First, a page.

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Unfortunately this was not taught in any of my statistics or data analysis classes at university (wtf it so needs to be :scream_cat:).

So it took me some until I learned that the AUC has a nice probabilistic meaning.

## What’s AUC anyway?

Consider:

- A dataset : , where
- is a vector of features collected for the th subject,
- is the th subject’s label (binary outcome variable of interest, like a disease status, class membership, or whatever binary label).

- A classification algorithm (like logistic regression, SVM, deep neural net, or whatever you like), trained on , that assigns a score (or probability) to any new observation signifying how likely its label is .

Then:

- A
*decision threshold*(or*operating point*) can be chosen to assign a class label ( or ) to based on the value of .

The chosen threshold determines the balance between how many*false positives*and*false negatives*will result from this classification. - Plotting the
*true positive rate*(TPR) against the*false positive rate*(FPR)*as the operating point changes from its minimum to its maximum value*yields the*receiver operating characteristic (ROC) curve*. Check the confusion matrix if you are not sure what TPR and FPR refer to. - The area under the ROC curve, or AUC, is used as a measure of classifier performance.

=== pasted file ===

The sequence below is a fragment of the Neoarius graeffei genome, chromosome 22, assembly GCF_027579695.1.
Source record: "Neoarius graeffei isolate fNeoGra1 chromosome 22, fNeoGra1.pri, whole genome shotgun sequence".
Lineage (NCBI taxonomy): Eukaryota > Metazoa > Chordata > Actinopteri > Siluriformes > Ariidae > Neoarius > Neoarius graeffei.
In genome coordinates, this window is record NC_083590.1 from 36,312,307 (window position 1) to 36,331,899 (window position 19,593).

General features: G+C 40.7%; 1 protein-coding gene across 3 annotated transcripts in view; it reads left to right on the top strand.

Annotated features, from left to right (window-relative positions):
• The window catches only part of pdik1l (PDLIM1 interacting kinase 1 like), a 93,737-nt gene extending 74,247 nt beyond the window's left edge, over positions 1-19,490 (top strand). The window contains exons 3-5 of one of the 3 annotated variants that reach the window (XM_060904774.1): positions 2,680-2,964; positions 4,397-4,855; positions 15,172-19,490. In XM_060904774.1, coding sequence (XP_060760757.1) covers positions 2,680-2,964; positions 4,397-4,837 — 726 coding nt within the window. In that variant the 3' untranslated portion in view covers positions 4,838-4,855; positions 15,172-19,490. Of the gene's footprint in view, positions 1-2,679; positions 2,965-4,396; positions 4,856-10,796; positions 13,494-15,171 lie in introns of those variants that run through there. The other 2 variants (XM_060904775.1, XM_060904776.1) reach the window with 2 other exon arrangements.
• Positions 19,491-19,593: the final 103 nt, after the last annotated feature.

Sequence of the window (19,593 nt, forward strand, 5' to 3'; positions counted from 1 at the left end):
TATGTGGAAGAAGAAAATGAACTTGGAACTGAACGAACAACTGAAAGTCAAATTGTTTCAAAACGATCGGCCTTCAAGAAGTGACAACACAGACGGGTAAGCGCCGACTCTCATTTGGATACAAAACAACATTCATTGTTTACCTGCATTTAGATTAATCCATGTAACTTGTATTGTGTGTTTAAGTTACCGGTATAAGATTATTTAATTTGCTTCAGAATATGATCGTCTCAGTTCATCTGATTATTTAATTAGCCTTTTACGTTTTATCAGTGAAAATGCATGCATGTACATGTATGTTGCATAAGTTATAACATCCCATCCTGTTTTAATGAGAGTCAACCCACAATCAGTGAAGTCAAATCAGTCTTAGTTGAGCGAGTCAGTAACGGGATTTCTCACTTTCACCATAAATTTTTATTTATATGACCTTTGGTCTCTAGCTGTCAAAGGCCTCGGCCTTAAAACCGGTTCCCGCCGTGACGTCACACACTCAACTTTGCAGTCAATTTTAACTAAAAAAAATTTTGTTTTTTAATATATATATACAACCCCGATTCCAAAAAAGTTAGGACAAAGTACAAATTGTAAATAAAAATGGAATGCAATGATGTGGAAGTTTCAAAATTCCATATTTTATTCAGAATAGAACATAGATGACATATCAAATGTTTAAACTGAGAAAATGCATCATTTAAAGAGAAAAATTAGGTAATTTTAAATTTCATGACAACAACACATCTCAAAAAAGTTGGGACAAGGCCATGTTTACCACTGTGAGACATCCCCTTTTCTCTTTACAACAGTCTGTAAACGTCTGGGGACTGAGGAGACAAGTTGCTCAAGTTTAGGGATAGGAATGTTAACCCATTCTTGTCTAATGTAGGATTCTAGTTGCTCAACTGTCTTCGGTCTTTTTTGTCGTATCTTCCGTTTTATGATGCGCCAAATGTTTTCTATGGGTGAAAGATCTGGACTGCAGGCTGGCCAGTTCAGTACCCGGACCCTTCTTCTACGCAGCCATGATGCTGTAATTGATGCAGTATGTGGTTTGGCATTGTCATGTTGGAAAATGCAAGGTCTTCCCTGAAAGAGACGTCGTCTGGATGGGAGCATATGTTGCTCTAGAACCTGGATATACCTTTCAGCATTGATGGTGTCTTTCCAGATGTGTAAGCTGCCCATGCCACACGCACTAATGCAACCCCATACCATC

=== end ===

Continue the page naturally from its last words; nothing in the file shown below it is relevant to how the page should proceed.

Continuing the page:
Here is some R code for clarification (not even using `tidyverse`

:stuck_out_tongue:):

```
# load some data, fit a logistic regression classifier
data(iris)
versicolor_virginica <- iris[iris$Species != "setosa", ]
logistic_reg_fit <- glm(Species ~ Sepal.Width + Sepal.Length,
data = versicolor_virginica,
family = "binomial")
y <- ifelse(versicolor_virginica$Species == "versicolor", 0, 1)
y_pred <- logistic_reg_fit$fitted.values
# get TPR and FPR at different values of the decision threshold
threshold <- seq(0, 1, length = 100)
FPR <- sapply(threshold,
function(thresh) {
sum(y_pred >= thresh & y != 1) / sum(y != 1)
})
TPR <- sapply(threshold,
function(thresh) {
sum(y_pred >= thresh & y == 1) / sum(y == 1)
})
# plot an ROC curve
plot(FPR, TPR)
lines(FPR, TPR)
```

A rather ugly ROC curve emerges:

The area under the ROC curve, or AUC, seem like a nice heuristic to evaluate and compare the overall performance of classification models independent of the exact decision threshold chosen. But there’s more to it.

## Probabilistic interpretation

As above, assume that we are looking at a dataset where we want to distinguish data points of *type 0* from those of *type 1*. Consider a classification algorithm that assigns to a random observation a score (or probability) signifying membership in *class 1*. If the final classification between *class 1* and *class 0* is determined by a decision threshold , then the *true positive rate* (a.k.a. *sensitivity* or *recall*) can be written as a conditional probability